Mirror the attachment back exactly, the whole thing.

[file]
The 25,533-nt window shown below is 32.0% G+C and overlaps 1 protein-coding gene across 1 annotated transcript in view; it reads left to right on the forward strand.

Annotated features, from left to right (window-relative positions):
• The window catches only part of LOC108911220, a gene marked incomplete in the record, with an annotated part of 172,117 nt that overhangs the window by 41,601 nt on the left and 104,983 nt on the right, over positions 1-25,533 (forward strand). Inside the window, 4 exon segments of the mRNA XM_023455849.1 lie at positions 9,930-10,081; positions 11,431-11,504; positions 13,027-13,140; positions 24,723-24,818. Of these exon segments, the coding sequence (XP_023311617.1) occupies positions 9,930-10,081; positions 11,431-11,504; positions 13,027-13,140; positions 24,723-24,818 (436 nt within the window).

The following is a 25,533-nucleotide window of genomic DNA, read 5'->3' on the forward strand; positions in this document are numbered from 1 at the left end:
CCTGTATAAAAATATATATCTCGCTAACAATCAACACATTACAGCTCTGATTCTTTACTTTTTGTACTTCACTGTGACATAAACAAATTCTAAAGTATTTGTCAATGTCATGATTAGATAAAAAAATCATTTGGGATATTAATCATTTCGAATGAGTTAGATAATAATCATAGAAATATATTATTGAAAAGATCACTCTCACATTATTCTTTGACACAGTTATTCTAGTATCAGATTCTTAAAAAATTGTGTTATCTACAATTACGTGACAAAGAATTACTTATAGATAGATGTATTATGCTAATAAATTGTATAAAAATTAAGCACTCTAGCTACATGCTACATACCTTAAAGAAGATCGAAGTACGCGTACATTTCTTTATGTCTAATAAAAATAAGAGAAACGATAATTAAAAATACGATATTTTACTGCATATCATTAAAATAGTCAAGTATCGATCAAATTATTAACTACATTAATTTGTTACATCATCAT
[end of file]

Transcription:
The 25,533-nt window shown below is 32.0% G+C and overlaps 1 protein-coding gene across 1 annotated transcript in view; it reads left to right on the forward strand.

Annotated features, from left to right (window-relative positions):
• The window catches only part of LOC108911220, a gene marked incomplete in the record, with an annotated part of 172,117 nt that overhangs the window by 41,601 nt on the left and 104,983 nt on the right, over positions 1-25,533 (forward strand). Inside the window, 4 exon segments of the mRNA XM_023455849.1 lie at positions 9,930-10,081; positions 11,431-11,504; positions 13,027-13,140; positions 24,723-24,818. Of these exon segments, the coding sequence (XP_023311617.1) occupies positions 9,930-10,081; positions 11,431-11,504; positions 13,027-13,140; positions 24,723-24,818 (436 nt within the window).

The following is a 25,533-nucleotide window of genomic DNA, read 5'->3' on the forward strand; positions in this document are numbered from 1 at the left end:
CCTGTATAAAAATATATATCTCGCTAACAATCAACACATTACAGCTCTGATTCTTTACTTTTTGTACTTCACTGTGACATAAACAAATTCTAAAGTATTTGTCAATGTCATGATTAGATAAAAAAATCATTTGGGATATTAATCATTTCGAATGAGTTAGATAATAATCATAGAAATATATTATTGAAAAGATCACTCTCACATTATTCTTTGACACAGTTATTCTAGTATCAGATTCTTAAAAAATTGTGTTATCTACAATTACGTGACAAAGAATTACTTATAGATAGATGTATTATGCTAATAAATTGTATAAAAATTAAGCACTCTAGCTACATGCTACATACCTTAAAGAAGATCGAAGTACGCGTACATTTCTTTATGTCTAATAAAAATAAGAGAAACGATAATTAAAAATACGATATTTTACTGCATATCATTAAAATAGTCAAGTATCGATCAAATTATTAACTACATTAATTTGTTACATCATCAT